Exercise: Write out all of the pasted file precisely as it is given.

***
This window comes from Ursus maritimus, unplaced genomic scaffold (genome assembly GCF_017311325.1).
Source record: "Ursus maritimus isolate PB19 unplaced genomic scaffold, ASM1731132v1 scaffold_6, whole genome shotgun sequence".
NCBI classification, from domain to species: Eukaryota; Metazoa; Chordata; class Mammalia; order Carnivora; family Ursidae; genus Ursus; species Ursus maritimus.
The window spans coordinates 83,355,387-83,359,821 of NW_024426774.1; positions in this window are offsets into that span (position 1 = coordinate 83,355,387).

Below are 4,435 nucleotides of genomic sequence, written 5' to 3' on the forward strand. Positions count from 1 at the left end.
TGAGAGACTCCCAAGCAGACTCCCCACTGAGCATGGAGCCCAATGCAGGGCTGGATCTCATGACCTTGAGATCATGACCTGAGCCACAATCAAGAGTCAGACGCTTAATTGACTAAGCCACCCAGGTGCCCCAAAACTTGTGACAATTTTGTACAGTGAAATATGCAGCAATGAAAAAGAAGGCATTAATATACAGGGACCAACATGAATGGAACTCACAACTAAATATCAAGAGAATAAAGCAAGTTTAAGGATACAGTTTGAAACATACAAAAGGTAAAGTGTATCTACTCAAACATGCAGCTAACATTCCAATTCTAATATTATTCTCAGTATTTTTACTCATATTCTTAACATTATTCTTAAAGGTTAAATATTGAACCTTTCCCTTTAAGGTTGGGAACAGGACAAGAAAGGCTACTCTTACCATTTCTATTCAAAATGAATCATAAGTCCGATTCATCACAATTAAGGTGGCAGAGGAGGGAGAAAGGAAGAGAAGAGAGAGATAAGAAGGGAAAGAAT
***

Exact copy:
This window comes from Ursus maritimus, unplaced genomic scaffold (genome assembly GCF_017311325.1).
Source record: "Ursus maritimus isolate PB19 unplaced genomic scaffold, ASM1731132v1 scaffold_6, whole genome shotgun sequence".
NCBI classification, from domain to species: Eukaryota; Metazoa; Chordata; class Mammalia; order Carnivora; family Ursidae; genus Ursus; species Ursus maritimus.
The window spans coordinates 83,355,387-83,359,821 of NW_024426774.1; positions in this window are offsets into that span (position 1 = coordinate 83,355,387).

Below are 4,435 nucleotides of genomic sequence, written 5' to 3' on the forward strand. Positions count from 1 at the left end.
TGAGAGACTCCCAAGCAGACTCCCCACTGAGCATGGAGCCCAATGCAGGGCTGGATCTCATGACCTTGAGATCATGACCTGAGCCACAATCAAGAGTCAGACGCTTAATTGACTAAGCCACCCAGGTGCCCCAAAACTTGTGACAATTTTGTACAGTGAAATATGCAGCAATGAAAAAGAAGGCATTAATATACAGGGACCAACATGAATGGAACTCACAACTAAATATCAAGAGAATAAAGCAAGTTTAAGGATACAGTTTGAAACATACAAAAGGTAAAGTGTATCTACTCAAACATGCAGCTAACATTCCAATTCTAATATTATTCTCAGTATTTTTACTCATATTCTTAACATTATTCTTAAAGGTTAAATATTGAACCTTTCCCTTTAAGGTTGGGAACAGGACAAGAAAGGCTACTCTTACCATTTCTATTCAAAATGAATCATAAGTCCGATTCATCACAATTAAGGTGGCAGAGGAGGGAGAAAGGAAGAGAAGAGAGAGATAAGAAGGGAAAGAAT